Grad

Reading Groups

Reading groups, offered several times each semester, provide up-to-date information on topics in effective teaching and give participants valuable experience in leading group discussions. For each session, readings are assigned in advance, and one to two PFF students guide the discussion, which generally lasts about 90 minutes (for the WebEx groups).

Participation in a reading group is worth five activity points. Leading a reading group is worth ten activity points. Please register 48 hours prior to the scheduled reading group; if within the 48 hours you are still interested, please email PFF directly at gradpff@uc.edu.

In order for points to be added to your PFF record, you must complete an activity log and email the completed log to gradpff@uc.edu within one month of completing the group. 

Reading Group Schedule, Spring 2022

The reading group assigned readings are posted on the SharePoint page under the "Readings" tab, which is located in the left-hand navigation.

Culturally Responsive Teaching

Date: Monday, January 24th

Time: 11:00am-12:30pm

Culturally Responsive Teaching is "an approach that empowers students intellectually, socially, emotionally, and politically by using cultural referents to impart knowledge, skills, and attitudes" (Ladson-Billings). Culturally responsive teaching can be utilized in higher education settings in addition to cultural humility, especially while enrollment demographics continue to change. Join this reading group to discuss the 8 competences of CRT and incorporating it into your classroom a faculty member.

This reading group will be held virtuallyRegister to receive further instructions. 

Incivility

Dates: February 7th-11th

Maintaining a healthy and respectful classroom environment is necessary for productive academic learning. Depending on the severity and frequency of incivility in the classroom (which can include behaviors from disruptive conversation to sleeping in class) it can impact student morale and how they perceive the effectiveness of the course. Share and gain insights through this discussion on what incivility looks like in classrooms today, how to challenge social norms, and how faculty can approach concerns about incivility in a way avoids escalation.  

This reading group will be held asynchronously via Google ClassroomRegister to receive further instructions. 

Mental Health in Academia

Date: Thursday, February 17th

Time: 2:00pm-3:30pm

The emphasis on mental health has become more prominent in higher academia spheres, not only in responses to crises, but having healthy practices in your regular routine. Join this reading group to discuss the importance of emotional well-being and potential ways to incorporate practices that encourage mental health care into our programs and classes. We encourage participants to also reflect on how accessible mental health resources are for different populations, the feasibility of mental health advice, and how mental health awareness impacts both students and faculty in higher academia.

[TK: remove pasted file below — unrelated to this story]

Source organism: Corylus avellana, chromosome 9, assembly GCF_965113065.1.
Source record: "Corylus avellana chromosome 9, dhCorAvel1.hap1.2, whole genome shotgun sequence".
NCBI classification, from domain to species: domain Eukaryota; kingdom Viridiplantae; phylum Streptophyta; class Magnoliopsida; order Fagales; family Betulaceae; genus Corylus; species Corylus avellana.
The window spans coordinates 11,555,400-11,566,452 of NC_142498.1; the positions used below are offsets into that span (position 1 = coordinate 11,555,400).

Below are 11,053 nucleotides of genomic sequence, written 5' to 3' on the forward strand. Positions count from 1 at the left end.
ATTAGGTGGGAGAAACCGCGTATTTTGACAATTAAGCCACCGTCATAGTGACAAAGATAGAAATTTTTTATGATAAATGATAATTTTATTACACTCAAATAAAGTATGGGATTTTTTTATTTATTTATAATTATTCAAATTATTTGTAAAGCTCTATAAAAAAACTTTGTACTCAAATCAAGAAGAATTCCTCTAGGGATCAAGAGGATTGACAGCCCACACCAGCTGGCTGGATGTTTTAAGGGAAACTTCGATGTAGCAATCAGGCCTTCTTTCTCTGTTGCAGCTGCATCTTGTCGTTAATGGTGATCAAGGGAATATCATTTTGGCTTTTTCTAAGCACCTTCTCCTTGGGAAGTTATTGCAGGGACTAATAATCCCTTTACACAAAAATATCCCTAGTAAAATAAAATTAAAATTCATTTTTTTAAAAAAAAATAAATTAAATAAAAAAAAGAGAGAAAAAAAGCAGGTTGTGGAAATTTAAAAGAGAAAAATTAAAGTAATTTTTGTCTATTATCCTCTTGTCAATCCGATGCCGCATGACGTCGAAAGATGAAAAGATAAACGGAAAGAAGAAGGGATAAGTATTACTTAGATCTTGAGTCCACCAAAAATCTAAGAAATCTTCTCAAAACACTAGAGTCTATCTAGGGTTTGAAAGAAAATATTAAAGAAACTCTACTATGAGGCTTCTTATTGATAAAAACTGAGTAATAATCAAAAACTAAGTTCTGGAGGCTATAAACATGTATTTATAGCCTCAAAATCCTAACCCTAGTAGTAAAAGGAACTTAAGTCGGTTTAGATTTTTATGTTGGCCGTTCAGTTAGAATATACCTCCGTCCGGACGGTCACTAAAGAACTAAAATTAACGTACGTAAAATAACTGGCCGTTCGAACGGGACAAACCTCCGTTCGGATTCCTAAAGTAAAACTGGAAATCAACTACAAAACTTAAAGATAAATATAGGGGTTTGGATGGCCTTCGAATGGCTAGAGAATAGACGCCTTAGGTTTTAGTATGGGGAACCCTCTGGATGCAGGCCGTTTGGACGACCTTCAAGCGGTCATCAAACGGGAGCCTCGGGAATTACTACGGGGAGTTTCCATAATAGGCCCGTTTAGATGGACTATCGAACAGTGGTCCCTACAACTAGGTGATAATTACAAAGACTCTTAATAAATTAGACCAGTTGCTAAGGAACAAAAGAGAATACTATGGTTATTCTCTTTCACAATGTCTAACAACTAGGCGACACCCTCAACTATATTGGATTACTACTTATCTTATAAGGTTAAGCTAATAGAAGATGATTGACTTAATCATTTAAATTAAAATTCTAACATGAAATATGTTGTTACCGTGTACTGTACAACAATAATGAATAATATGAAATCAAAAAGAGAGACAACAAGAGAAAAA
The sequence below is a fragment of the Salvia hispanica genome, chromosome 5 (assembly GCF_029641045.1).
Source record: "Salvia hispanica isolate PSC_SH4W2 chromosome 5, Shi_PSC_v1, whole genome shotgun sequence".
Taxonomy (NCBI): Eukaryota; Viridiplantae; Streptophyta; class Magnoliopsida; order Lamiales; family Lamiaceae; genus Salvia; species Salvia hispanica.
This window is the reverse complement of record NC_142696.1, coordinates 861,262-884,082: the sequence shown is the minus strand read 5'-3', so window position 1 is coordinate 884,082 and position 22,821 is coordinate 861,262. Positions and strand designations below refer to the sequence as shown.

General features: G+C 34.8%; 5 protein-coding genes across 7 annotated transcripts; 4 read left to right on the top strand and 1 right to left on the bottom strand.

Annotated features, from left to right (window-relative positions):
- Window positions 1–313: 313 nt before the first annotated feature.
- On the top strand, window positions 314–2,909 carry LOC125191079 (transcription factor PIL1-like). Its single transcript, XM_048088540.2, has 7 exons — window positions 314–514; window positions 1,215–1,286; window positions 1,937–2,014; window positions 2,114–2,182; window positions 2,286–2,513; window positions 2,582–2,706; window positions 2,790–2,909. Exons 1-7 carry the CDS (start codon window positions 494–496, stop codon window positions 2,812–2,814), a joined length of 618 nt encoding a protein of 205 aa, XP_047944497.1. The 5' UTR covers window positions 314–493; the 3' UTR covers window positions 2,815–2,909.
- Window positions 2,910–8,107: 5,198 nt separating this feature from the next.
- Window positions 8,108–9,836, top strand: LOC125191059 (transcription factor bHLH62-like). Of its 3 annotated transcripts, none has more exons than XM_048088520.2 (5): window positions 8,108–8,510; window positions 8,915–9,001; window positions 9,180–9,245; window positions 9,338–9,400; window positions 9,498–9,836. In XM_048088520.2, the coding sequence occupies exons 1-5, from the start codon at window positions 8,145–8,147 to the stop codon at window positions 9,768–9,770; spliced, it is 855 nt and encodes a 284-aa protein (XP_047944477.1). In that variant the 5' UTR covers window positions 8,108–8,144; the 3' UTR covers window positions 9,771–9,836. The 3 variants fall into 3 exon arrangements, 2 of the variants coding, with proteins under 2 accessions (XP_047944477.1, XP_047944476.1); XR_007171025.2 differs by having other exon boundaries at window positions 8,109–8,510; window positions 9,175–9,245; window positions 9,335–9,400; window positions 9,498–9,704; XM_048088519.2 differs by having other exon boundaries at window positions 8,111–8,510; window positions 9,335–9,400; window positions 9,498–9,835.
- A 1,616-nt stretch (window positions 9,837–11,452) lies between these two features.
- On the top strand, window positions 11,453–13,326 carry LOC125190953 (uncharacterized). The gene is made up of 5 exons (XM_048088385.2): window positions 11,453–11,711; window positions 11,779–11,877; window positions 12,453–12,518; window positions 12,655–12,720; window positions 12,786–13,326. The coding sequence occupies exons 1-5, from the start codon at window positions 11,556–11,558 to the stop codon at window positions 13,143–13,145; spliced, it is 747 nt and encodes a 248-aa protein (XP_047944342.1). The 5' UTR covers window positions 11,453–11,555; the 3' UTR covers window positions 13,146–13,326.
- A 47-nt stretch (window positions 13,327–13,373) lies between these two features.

This reading group will be held virtuallyRegister to receive further instructions. 

Retaining Diverse Students

Date: Monday, March 21st

Time: 11:00am-12:30pm

Recruiting and maintaining a diverse student population is important to DEI initiatives at universities, but what does it mean to retain those diverse students as a faculty member? Join this reading group to explore ways that faculty can impact retention rates of underrepresented minorities, whether that is through support, mentorship, or other strategies.  

This reading group will be held virtuallyRegister to receive further instructions. 

Navigating Students' Fear of Failure 

Date: Tuesday, April 5th

Time: 3:00-4:30pm

The drive for success is powerful in academic settings, and while the fear of failure may push students towards positive results, it can also be debilitating and contribute to procrastination and avoidance. Navigating students’ fear of failure can have implications on student self-perceptions, family expectations, and academic stress. How do attitudes towards failure differ among different cultural backgrounds, and who in academic institutions are allowed more forgiveness for failure? Is purposeful failure a beneficial experience or does it have negative impacts? Join this reading group to explore this topic with other UC community members. 

This reading group will be held virtuallyRegister to receive further instructions. 

Reading Group Discussion Guidelines

Leaders should download these guidelines and consider them carefully as they plan to lead a reading group.

Guidelines for Leading In-Person Discussion Groups (PDF)

To view this document, you will need Adobe Acrobat Reader, a free download.

Examples of Reading Group Topics

  • The Balance between Teaching and Research
  • Being an International Student on the Academic Job Market
  • The Biology of Learning
  • Cheating
  • Collaborative Learning
  • Creating Significant Learning Experiences
  • Evaluations and Assessment
  • Grading Strategies
  • Incivility: Classroom Management Techniques
  • Inclusion and Diversity in Higher Ed
  • Issues of Ethics for College Teachers
  • Learner-Centered Teaching
  • Motivating Culturally Diverse Students
  • New Faculty: Helpful Tips, Unexpected Challenges, and Gaining Tenure
  • Non-Tenure Track Teaching
  • Online Learning
  • Setting Up your own Program of Research
  • Silent Students: Challenges and Opportunities
  • Teaching Critical Thinking
  • Teaching Nonmajors
  • Teaching Strategies for Large Enrollment Classes
  • Teaching Unprepared Students
  • Teaching What You Don't Know
  • To Tech or Not to Tech
  • What the Best College Teachers Do